Responses to the First Challenge

So far there have been six responses to the  First Challenge, to which I have added a few of my own comments.

I’d like to ask a personal question now, to those who have already responded or those who are still thinking about the questions.

How did you react emotionally to the two simple questions?  Did the questions about the authors and editions of the book of Jeremiah make you feel defensive?

I am asking the question because I can remember how I first felt when I was confronted with similar questions.  They are questions about the human side of the Bible, or about how the divine author interacts with the human authors, or about how the human authors responded to the word of God.

Because we have all been brought up (I am assuming) to have a high regard for the Bible as the word of God, we tend to get suspicious of questions about the human side of the Bible.

I would also like you think about this: why are those questions important?  Why does it matter who held the pen, and how the books came to have the form they now have, and how the Bible came down to us?

These are questions about history.  Why is history important in the study of the Bible?

Bill mentioned the passionate personality of Jeremiah.  Why is that important?  Isn’t the role of the prophet to be an impersonal messenger?

By the way–I know in writing it is hard to judge someone’s “tone of voice.”  I’m trying to nudge you into thinking, but I’m not trying to belittle or attack anyone.

I would also recommend, if you haven’t yet read “Welcome to Graduate School” below, do that and think about how it relates to the questions in this post.

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10 Responses

  1. Dr. Alterman,

    You asked about how I reacted emotionally to the two questions you asked in Challenge One. I have to admit that my first thought was how to define what “written” means. If I have a secretary dictate a letter to be sent to a business associate, the secretary would not sign the letter as being from herself. I would know–she would know–and the recipient would know the reason behind the letter and the sentiment contained in the letter, was from Randy.

    I guess I’m reminded of nested parentheses… We are receiving the writings of (editors…((received from the hand of Baruch…(((dictated by Jeremiah…(inspired by God)))). Is there anything that can’t say God is capable of inspiring writers (conduits) on multiple levels?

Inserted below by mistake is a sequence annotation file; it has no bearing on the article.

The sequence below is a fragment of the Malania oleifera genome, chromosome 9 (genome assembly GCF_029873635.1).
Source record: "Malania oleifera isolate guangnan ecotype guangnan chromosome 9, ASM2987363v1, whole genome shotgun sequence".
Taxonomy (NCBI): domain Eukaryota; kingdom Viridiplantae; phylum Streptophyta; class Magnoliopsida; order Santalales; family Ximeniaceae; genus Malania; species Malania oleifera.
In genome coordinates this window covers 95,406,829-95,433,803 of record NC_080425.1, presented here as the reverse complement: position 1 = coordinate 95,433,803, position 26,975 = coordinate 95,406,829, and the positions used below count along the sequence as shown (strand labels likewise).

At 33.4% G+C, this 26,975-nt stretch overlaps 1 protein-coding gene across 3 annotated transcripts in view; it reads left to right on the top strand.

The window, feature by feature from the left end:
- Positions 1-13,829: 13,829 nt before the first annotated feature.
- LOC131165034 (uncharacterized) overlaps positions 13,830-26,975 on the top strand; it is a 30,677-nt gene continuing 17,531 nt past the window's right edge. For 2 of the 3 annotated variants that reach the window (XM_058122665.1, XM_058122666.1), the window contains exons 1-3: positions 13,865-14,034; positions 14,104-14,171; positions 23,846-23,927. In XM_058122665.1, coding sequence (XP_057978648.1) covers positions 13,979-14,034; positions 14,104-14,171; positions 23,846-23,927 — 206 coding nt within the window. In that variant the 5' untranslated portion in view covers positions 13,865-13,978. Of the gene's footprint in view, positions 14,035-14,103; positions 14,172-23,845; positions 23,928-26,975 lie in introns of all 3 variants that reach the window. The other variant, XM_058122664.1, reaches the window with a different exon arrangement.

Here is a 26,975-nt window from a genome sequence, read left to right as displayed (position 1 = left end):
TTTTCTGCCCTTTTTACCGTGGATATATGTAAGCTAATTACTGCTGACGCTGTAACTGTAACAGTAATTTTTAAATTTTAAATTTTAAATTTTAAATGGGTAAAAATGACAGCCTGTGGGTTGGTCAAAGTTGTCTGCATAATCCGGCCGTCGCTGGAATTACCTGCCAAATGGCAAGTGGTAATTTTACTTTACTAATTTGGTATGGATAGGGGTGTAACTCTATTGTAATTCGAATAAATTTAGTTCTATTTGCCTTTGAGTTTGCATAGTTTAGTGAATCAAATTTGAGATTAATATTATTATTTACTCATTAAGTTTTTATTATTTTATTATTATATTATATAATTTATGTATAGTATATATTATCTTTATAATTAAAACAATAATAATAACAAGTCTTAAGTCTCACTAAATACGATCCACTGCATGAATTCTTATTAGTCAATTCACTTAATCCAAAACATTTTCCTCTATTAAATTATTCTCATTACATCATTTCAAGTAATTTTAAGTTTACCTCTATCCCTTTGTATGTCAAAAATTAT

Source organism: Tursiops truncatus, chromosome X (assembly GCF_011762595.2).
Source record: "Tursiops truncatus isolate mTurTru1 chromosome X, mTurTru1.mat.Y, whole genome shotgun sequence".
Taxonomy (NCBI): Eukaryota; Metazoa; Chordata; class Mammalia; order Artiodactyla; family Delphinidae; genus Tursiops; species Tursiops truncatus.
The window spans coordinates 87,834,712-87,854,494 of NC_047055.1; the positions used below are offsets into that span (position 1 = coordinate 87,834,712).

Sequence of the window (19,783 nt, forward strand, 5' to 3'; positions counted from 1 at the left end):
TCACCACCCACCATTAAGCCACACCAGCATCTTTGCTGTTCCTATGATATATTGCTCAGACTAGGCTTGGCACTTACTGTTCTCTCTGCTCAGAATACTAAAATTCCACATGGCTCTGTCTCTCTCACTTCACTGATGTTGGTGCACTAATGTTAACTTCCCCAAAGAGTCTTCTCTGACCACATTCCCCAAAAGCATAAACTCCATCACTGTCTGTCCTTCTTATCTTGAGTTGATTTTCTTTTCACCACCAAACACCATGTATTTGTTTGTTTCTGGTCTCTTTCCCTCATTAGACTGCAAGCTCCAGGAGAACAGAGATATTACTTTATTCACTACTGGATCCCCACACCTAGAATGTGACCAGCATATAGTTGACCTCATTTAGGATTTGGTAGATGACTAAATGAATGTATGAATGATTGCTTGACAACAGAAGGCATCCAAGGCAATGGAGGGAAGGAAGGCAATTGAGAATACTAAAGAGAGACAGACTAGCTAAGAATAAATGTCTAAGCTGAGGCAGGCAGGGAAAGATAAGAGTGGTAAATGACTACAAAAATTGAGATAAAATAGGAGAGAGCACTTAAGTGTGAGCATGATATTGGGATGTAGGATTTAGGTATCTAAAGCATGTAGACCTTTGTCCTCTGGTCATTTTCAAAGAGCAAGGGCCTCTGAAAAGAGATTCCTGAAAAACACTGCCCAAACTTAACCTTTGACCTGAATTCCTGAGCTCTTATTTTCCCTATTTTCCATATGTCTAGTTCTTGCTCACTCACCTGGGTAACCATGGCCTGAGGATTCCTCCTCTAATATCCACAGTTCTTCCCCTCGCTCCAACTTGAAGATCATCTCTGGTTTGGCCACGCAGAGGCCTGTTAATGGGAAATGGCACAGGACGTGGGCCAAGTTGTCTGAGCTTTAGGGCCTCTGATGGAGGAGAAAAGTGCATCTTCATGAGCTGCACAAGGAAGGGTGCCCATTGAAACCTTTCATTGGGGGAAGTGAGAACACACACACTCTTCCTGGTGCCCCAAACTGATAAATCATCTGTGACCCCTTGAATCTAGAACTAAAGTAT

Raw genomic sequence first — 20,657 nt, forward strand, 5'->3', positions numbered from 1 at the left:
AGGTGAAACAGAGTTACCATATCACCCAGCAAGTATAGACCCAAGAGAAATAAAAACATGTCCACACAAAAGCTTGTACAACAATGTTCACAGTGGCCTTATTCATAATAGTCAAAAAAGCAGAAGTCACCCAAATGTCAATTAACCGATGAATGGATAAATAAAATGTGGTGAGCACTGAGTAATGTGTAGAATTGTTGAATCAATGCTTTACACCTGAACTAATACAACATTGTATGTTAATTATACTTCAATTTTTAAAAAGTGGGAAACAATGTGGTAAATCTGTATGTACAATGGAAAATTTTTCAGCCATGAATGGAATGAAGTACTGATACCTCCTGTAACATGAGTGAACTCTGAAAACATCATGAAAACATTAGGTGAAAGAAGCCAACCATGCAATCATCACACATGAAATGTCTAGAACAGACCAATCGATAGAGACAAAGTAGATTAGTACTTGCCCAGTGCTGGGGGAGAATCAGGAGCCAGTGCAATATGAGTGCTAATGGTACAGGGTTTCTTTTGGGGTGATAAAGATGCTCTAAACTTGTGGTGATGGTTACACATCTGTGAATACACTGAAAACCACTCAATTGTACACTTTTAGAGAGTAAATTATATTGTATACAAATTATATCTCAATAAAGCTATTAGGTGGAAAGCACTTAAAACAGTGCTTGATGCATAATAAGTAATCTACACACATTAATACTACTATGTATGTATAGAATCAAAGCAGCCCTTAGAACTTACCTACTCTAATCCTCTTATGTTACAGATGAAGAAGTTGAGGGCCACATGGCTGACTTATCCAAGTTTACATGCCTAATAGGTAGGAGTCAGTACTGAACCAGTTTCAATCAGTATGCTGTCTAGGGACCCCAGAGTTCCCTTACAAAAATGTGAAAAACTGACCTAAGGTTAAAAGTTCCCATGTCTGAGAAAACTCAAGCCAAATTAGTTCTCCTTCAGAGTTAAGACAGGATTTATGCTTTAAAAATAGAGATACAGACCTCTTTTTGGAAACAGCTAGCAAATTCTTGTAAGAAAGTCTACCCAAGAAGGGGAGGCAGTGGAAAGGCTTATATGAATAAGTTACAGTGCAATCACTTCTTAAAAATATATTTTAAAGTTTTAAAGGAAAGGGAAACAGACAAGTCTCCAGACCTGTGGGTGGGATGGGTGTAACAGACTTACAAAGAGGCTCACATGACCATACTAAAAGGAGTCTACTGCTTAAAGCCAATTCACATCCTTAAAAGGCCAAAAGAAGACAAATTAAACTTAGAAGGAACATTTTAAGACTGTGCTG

I didn’t feel threatened or unstable in my relationship with the Lord or anything like that. I believe that God has words by which to live my life and in this particular case, Jeremiah followed God’s direct command. He didn’t use a black roller ball, a fountain pen, (if anyone remembers fountain pens:)) or a number 2 pencil! Jeremiah used a scribe who also believed–Baruch, et al!

    Randy

  2. Thanks Randy. Good answers.

    By the way, where are you on the original Q about how many authors/editions.

    If we read in the middle of the book, a narrative in the 3rd person, about the first two editions, involving God/Jeremiah/Baruch–how many editions and author/editors are involved now?

    • “As far as the number of editions, scripture talks about Baruch writing two scrolls and I share Brian’s interest in the last phrase of Jeremiah 36:32 about the “similar words”. But if the book of Jeremiah has had many editors over the years, can we really be sure of the number of editions?” (from first response-RW)

      God/Jeremiah/Baruch X 2, following the two commands by God equals six. Do we know how many editors/authors particpated over the years? Doubtful, as I am sure that the editions were not precisely documented as to when and by whom (at least from what I have read).

      Even if we knew by whom and how many were written, do we know if anything had been deleted? Maybe an edited version was considered and removed at sometime in the past… Is there anyway to tell for sure?

      “Trust in the Lord with all of your heart; lean not on your own understanding!” I’m sure I heard that somewhere… 🙂 (Proverbs 3:5)

  3. As our Old Testament Intro (Mango) text describes, many view the historical-critical method (HCM) as theologically dangerous (p.103). I remember having concerns with this when I first came across notions of HCM methods used with the synoptic Gospels and the Pauline epistles. The original “Sunday school rigidity” that I initially responded with has been tempered and I have learned to not put God in a box so to speak.

    The same God that spoke into existence all that we know of and the same God that fully comprehends the Trinity that we are incapable of is the same God that can communicate revelation to His people in the way that He chooses. One could argue that the metaphysical / supernatural aspect of revelation is outside of reach of any paradigm that we may try to fit it into. We may find ourselves in a dilemma when we attempt to fit it into a neat little historical box, but I do believe that the historical aspects can be affirming, even if they are not what you think they should be. In my personal experiences of faith, I have found growth and not disappointment when I encounter the “surprises” of God under the once “un turned over” rock. These encounters of encouragement have allowed me to become less defensive over time.